Oh boy! Our conversation partner named Hi strikes again! And so, as a result, I have a terrible confession to make. And you poor scientists, no wonder you tend to think you ought to hate us lit theorists….
So I go over on Hi’s link to read Bruno Latour’s mea culpa issued in about 2003 (it looks like) and I am stunned at the words Latour is now “taking back.” Well, he should take them back! I cannot believe he ever said them in the first place. Science’s findings have no objective reality and are purely “socially constructed”!? Good grief….
I have to tell you that I have taught the history of literary theory for 25 years and I have studied French and Continental Saussurean structuralism and post structuralism for 28 years and yet I never knew exactly what our American scientists were referring to when they conveyed to me their scorn for “social constructionism.”
However, I am not alone in my lofty aristocratic theoretical ivory tower and my pure theoretical blue-bloodedness. I have been so deeply engaged with the four decades of Continental structuralist thought, which shifts into post-structuralism during the career of Roland Barthes and is so intellectually dynamic in the thought-work of Derrida and in Lacan and their compatriots Julia Kristeva and Helene Cicioux and Luce Irigaray (the fire-brand of the group but a wildly amazing theorist) and how all of this intersects with the phenomenological lines of thought running from Husserl through Heidegger and back to the first group (and now add Levinas) — this entire great generation of French theorists now passing off the scene (and often crudely imitated in the US because of the lack of structuralist foundations in our intellectual tradition) — well that’s a run-on sentence!
But I was so engaged with all of this that I failed somehow to focus on this upstart group over in the American social sciences who were actually doing something called social constructionism! They weren’t at my university, and they weren’t in my reading of theory. But I am appalled that I was so unaware!
I apologize and abase myself in dust and ashes! No wonder Hi thinks I am intellectual dishonest in painting my own theoretical movement as “a breath of fresh air,” which he insists it was/is not.
However, if you take a look at two very useful guides, Kevin Hart’s Guide to Postmodernism and David Macey’s Penguin Guide to Critical Theory, just for an example, you will read about poststructuralist and postmodern theorists for a long time without encountering this social sciences movement, which I guess is American, although Bruno Latour is French and was working out of the French philosopher of science Baudrillard (and I have encountered both of their names but not studied them).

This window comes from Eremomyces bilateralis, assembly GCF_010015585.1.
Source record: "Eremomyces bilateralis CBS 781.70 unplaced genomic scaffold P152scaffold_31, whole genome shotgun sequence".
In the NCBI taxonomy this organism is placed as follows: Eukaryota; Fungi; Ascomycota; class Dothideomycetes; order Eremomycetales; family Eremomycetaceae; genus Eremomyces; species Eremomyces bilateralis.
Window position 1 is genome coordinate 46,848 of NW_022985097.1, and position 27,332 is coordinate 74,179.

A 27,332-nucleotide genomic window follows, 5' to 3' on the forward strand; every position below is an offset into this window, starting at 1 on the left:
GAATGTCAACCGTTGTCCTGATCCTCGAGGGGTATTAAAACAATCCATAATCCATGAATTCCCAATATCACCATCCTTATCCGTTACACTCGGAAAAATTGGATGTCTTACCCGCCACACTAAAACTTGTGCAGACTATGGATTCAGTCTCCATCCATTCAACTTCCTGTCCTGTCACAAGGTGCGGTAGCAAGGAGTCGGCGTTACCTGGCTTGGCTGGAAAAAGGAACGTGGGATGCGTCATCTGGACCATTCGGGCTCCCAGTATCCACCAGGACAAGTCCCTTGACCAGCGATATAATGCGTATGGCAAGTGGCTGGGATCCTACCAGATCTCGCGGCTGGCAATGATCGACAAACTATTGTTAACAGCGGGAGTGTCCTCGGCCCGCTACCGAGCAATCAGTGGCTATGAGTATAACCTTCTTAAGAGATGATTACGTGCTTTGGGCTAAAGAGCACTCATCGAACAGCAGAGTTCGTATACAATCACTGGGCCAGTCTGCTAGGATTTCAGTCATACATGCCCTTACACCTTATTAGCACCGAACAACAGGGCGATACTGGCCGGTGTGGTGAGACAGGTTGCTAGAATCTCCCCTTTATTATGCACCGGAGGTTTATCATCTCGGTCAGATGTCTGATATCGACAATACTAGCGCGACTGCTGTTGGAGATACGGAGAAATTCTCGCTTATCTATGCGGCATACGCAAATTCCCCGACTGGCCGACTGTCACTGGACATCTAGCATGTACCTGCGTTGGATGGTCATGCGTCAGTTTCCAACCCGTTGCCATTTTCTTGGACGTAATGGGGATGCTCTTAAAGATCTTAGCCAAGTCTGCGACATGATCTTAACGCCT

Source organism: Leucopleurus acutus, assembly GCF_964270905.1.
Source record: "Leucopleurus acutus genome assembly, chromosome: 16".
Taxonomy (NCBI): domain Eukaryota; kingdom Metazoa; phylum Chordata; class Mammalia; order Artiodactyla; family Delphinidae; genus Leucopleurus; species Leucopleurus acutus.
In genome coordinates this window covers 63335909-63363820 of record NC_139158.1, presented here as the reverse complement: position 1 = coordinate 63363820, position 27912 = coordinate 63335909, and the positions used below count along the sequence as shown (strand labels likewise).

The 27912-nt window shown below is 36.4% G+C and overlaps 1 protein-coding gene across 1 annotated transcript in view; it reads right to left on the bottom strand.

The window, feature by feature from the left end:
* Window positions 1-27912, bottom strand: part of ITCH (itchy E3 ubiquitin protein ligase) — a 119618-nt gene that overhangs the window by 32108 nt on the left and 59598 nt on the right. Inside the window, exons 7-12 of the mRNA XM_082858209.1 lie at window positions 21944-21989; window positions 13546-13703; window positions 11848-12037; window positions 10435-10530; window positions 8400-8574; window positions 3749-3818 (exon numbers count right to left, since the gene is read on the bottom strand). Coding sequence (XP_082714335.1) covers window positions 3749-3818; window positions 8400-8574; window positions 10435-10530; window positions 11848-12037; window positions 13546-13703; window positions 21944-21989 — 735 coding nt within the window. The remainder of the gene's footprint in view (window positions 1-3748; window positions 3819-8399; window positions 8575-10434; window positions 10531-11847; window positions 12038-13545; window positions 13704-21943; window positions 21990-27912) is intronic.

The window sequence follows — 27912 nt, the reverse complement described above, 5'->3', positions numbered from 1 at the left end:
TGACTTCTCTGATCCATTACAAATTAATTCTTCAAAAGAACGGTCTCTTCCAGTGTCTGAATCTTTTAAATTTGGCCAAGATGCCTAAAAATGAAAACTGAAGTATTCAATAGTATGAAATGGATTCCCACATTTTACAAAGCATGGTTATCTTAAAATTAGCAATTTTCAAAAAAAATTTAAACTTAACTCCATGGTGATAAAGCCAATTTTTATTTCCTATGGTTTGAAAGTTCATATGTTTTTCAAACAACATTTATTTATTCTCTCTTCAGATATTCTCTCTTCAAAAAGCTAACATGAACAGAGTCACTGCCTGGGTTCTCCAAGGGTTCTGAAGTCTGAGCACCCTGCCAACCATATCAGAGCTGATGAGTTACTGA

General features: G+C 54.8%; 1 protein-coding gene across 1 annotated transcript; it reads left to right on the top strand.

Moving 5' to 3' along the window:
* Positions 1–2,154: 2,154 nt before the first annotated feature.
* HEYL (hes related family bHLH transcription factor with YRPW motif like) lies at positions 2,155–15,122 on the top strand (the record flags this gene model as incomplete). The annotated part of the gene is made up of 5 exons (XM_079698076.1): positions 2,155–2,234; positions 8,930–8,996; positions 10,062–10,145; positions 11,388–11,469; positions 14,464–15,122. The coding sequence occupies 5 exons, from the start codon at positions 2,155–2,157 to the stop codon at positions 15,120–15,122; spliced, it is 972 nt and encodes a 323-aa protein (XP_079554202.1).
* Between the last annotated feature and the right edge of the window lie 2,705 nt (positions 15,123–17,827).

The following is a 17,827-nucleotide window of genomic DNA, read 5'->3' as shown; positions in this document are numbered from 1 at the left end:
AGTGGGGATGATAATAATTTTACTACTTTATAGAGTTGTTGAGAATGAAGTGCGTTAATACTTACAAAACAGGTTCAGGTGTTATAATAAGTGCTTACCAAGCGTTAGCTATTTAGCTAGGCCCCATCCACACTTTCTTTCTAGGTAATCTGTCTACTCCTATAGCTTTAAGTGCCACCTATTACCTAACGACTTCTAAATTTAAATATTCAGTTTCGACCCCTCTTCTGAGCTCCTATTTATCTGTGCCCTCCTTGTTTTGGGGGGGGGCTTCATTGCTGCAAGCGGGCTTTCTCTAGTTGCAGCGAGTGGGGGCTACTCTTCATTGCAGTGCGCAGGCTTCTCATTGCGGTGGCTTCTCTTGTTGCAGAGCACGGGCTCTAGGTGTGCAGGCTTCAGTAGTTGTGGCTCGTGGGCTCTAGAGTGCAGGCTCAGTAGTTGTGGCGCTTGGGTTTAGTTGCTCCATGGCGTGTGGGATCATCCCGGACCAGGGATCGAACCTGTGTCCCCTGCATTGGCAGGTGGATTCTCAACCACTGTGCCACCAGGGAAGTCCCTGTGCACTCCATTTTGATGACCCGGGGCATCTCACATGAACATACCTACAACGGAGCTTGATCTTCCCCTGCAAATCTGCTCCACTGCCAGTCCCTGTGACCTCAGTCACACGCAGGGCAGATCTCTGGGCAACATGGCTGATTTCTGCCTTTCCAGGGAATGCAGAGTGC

Clearly, we need to have some big clarifications made here, as to what I am defending and what goes waay beyond the pale. Remember, I was very disappointed to find Sokal’s Fashionable Nonsense misinterpreting (in my honest and appreciably informed opinion) some of the best and most difficult theoretical minds — Lacan, Irigaray, Kristeva — and travestying them and conveying false impressions of them to American scientists.
But I am in no way defending this American movement of social constructionism, which appears to have some of its roots in John Searle and the Anglo-American analytic tradition, which is very different in style of thought from my own theorists. (I do not find most analytic philosophers “breaths of fresh air” — I’m sorry! I don’t hate them; they sometimes do very interesting things; they just aren’t my style of thinkers. Besides, doncha know, “some of my best friends are analytic philosophers”! )
So in the days to come I will do a post or two setting out the various threads of what we so confusingly call postmodernism. Right now, though, I want to say that I am comfortable only in talking about and advocating for the rigorous thought of the poststructuralists! (The French folks I named above.)
Also, there is always the huge question of the cultural context, in determining what is and is not “a breath of fresh air,” and no one is a better theorist for that than Derrida, by the way…. (His work is set in the context of the strong and stable totalizing claims of the French Enlightenment, and would not be liberating in a less stable environment. You could do some Lorentz transformations on it, though.)
This contextualism is part of what poststructuralism teaches us. Never forget that poststructuralist thought is always first of all structuralist and Saussurean, except sometimes in the U.S., when it can become a parody of itself as a result, I’m afraid. (See my “Very Poor Postmodern Thought” post and my son’s couple of very poor postmodern courses at university! He also had some superlative theoretical courses.)
In Saussurean thought, any x takes its meaning from the y’s and z’s (and actually, from the other x’s, as in f(x), x = x, we find three different x’s) with which it is most often and most strongly contrasted, in terms of the operative functional and formal relationships.